Sincerely, Professor Emeritus Joe Cummins. University of Western Ontario
martes, septiembre 18, 2007
Nature Biotechnology facilitates premeditated GM Rottweiler attack
How a well-known scientific journal "set up" an honest scientist through a conspiracy of lies and deception
GM Free Cymru (GM Free Wales), 17 September 2007.
But I was like a gentle lamb led to the slaughter; And I did not know that they had devised plots against me...
When Russian scientist Irina Ermakova revealed the results of her studies of rats which had been fed on a diet of GM soy in 2005, there was immediate and widespread press coverage, since her findings indicated that the fertility of animals fed on the GM material was compromised, and that the survival rates of offspring were dramatically reduced (1). Her results were seized upon by anti-GM campaigners and consumer groups, since they seemed to confirm other published research showing damage to the vital organs of animals fed on GM plants of various kinds (2). The GM industry and the regulatory bodies in Europe and elsewhere were not best pleased, and over the past two years they have sought to marginalise and vilify Dr Ermakova, to demonstrate that her research methods were fundamentally flawed, and to spread the message that her findings were anomalous and untrustworthy. One of their on-going criticisms has been that the research cannot be trusted because it is not peer-reviewed and published in a "respectable" scientific journal. However, Dr Ermakova has admitted over and again that her facilities in Moscow and her research design are not perfect, and that there may be aspects of her work that can be improved. She has had no cooperation whatsoever from Monsanto or from the Russian Academy of Science, and indeed they have sought to block her research by starving her of funds and refusing to supply her with GM soy for the feeding experiments. Against all the odds, she has repeated her experiments five times, with very similar results on each occasion. And she has repeatedly called for others to replicate or improve her experiments -- a call which has gone unheeded thus far. It does not take a genius to work out that the GM industry is very scared that any new research will simply confirm Ermakova's findings. For the same reason, Pusztai's controversial research involving GM potatoes (3) has never been repeated. So the instinct of the GM industry, when shown research results which are uncomfortable, is to do what it has always done -- shoot the messenger.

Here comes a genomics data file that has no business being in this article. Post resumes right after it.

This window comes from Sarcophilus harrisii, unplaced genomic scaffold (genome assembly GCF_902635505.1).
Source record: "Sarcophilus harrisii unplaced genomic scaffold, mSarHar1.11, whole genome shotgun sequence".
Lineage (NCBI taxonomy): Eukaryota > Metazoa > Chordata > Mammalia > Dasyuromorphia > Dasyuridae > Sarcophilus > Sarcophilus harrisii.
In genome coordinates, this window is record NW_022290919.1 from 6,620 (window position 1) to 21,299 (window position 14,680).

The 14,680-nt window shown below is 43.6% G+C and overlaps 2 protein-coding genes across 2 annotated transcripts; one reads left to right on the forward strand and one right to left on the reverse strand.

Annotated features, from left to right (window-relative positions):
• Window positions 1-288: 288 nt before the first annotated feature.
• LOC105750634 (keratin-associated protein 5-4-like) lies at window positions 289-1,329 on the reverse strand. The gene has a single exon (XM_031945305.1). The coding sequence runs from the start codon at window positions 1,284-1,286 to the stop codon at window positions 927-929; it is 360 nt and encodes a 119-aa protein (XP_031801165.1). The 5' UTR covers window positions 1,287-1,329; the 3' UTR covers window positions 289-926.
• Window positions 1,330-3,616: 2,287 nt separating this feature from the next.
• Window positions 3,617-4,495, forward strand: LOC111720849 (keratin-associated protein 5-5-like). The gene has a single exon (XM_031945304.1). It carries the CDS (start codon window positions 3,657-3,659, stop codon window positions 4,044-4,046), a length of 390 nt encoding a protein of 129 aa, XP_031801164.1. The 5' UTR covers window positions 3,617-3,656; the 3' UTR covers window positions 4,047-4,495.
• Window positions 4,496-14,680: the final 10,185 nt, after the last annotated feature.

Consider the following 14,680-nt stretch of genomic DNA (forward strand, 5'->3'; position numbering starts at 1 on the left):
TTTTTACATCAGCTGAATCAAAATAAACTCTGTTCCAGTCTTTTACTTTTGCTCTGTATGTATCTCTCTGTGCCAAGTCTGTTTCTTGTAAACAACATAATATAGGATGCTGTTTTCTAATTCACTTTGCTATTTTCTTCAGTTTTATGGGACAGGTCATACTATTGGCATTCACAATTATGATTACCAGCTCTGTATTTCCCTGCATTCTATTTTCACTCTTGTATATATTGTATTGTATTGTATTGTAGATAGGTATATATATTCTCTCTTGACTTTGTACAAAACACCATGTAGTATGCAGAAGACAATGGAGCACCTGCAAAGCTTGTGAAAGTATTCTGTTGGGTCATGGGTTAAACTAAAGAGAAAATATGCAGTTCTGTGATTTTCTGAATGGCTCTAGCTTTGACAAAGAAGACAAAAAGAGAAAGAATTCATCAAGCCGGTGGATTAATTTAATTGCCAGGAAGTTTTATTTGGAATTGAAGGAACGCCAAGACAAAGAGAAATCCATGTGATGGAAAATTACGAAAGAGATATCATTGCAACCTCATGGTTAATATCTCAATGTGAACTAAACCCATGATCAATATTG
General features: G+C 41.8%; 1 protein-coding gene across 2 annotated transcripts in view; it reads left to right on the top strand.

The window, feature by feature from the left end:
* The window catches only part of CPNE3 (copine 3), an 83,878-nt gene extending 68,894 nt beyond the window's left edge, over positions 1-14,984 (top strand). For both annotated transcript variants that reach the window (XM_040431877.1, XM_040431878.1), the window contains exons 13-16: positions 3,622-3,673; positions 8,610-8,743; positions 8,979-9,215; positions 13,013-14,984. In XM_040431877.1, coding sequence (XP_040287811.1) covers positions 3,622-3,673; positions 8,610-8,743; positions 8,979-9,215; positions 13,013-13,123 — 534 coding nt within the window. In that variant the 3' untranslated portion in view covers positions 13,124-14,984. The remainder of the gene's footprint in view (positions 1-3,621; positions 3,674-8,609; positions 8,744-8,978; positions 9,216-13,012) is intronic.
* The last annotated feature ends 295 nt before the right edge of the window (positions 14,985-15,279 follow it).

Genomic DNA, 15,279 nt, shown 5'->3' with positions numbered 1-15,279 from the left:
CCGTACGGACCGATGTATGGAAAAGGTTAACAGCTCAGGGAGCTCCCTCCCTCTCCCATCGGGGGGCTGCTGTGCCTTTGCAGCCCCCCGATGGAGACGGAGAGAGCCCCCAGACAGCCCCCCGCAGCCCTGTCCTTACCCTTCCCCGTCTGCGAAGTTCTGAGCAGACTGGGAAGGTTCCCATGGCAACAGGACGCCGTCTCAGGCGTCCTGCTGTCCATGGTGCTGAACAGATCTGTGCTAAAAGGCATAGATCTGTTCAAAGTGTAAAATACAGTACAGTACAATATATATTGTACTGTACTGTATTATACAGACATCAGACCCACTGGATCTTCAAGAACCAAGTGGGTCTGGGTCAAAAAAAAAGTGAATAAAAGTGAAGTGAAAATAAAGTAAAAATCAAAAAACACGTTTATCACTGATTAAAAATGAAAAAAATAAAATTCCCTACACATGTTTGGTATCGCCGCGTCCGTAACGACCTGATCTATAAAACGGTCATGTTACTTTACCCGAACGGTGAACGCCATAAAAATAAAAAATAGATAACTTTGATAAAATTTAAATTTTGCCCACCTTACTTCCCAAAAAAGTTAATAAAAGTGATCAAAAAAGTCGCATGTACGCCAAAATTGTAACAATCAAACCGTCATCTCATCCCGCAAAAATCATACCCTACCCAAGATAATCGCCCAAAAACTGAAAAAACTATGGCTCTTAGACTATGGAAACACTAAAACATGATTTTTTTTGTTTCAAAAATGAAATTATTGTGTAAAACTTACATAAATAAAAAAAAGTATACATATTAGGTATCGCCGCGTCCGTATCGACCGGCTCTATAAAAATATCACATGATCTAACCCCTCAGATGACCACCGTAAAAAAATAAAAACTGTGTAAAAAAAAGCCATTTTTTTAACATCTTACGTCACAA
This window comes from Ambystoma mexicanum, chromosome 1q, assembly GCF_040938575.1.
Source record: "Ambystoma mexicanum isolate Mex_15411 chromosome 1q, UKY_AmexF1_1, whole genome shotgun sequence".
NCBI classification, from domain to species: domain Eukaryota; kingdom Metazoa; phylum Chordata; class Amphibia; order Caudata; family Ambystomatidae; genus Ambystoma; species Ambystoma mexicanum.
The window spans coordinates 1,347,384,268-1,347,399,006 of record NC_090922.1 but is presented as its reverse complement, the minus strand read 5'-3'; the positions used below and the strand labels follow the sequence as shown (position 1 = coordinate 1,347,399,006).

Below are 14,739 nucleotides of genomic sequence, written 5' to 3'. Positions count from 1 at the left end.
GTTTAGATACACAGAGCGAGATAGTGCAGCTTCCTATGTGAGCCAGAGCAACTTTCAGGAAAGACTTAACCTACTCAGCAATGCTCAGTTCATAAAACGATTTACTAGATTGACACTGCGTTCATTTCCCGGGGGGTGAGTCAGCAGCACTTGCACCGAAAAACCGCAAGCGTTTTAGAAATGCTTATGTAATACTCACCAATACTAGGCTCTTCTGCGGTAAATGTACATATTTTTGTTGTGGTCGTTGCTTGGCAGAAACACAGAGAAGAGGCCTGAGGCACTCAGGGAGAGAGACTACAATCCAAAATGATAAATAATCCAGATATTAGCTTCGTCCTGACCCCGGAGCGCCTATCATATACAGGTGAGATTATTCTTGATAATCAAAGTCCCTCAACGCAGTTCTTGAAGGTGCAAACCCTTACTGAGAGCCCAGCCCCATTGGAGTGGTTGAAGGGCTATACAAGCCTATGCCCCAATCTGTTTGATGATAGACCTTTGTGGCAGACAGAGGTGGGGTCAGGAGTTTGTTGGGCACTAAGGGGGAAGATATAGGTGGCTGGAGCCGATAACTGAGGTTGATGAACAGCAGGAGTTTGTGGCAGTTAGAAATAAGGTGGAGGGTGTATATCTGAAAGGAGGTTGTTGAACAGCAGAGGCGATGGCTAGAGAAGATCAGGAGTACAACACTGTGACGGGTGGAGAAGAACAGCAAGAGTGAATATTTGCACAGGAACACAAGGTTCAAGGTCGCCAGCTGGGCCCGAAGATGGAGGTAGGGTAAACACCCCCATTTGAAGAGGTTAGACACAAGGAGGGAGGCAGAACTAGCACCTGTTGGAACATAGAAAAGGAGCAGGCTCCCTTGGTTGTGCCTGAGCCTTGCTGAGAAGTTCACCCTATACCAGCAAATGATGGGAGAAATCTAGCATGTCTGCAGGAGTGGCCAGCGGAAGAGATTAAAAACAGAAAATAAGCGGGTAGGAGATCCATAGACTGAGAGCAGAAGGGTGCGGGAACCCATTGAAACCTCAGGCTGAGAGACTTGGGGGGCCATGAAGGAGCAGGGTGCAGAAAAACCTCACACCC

The key events are as follows. We have in our possession the crucial documents to support every single point.
1. In the summer of 2007 a group of four scientists (Bruce M Chassy, L. Val Giddings, Alan McHughen and Vivian Moses) contacted the Editor of Nature Biotechnology and asked him if he would facilitate an opportunity for them to attack the research methods and findings of Dr Irina Ermakova (4). He agreed to this request (5).
2. The Editor of the journal wrote to IE on 25th June 2007. Extracts: "I am writing to you because the journal has been approached by a group of authors wishing to critique the results of your work that have been discussed in public forums." "......... the journal would, however, prefer to provide you with an opportunity to present your own findings and conclusions in your own words, rather than a critique from one side. I was therefore wondering whether you be willing to answer (via e-mail or telephone) a set of questions about your work, with a view to their questions and answers being published as part of an article?"
3. In a letter dated 28 June the editor stated: "I envisage an article that would present the results and conclusions you previously discussed at the NAGS symposium on genetic modification in Russia, together with community feedback." (6)
4. In the exchange of correspondence between June and September 2007 IE repeatedly asked if she could submit a paper in the normal way, presenting her results for consideration, peer review, and eventual acceptance / rejection (6). But the Editor (letter dated 29 June) indicated his reluctance to accept a submission on the grounds that the research results "have already been published publicly and discussed widely in the media". He indicated that the results were "no longer eligible for peer review at Nature Biotechnology under our policies." On the same day IE responded that, having repeated her experiments five times, she had new data to report. The Editor then agreed to accept a short "presubmission enquiry", but continued to encourage her to participate in a question and answer session.
5. On 19 July the Editor sent his list of questions to IE, and she sent her responses to him on 2nd August. Her text was edited and finalized on 14th August after the provision of certain additional information requested by the Editor. With the text she provided 12 references.
6. On 7th August Ermakova's offer to submit a paper entitled "Comparison of effects of different kinds of maternal diet with soy modified by gene CP4 EPSPS on rat offspring" was turned down by Dr Kathy Aschheim, Senior editor of Nature Biotechnology, on the pretext that it would be more appropriate for another journal.
7. On 20 August the Senior Production Editor of Nature Biotechnology sent IE a "dummy proof" in PDF format (7), with the title "GM Soybeans and health safety -- a controversy reexamined" and with Irina V Ermakova listed beneath the title as author. Eight of the original 12 references had been deleted. In the introductory paragraph (presumably written by the Editor) were the words "Nature Biotechnology approached Ermakova to ask for a detailed account of her work in her own words. Her answers are presented below together with comments solicited from a group of researchers working in the field." The comments from the group of researchers were NOT included in the dummy proof, which was referred to as a "publication proof." (8)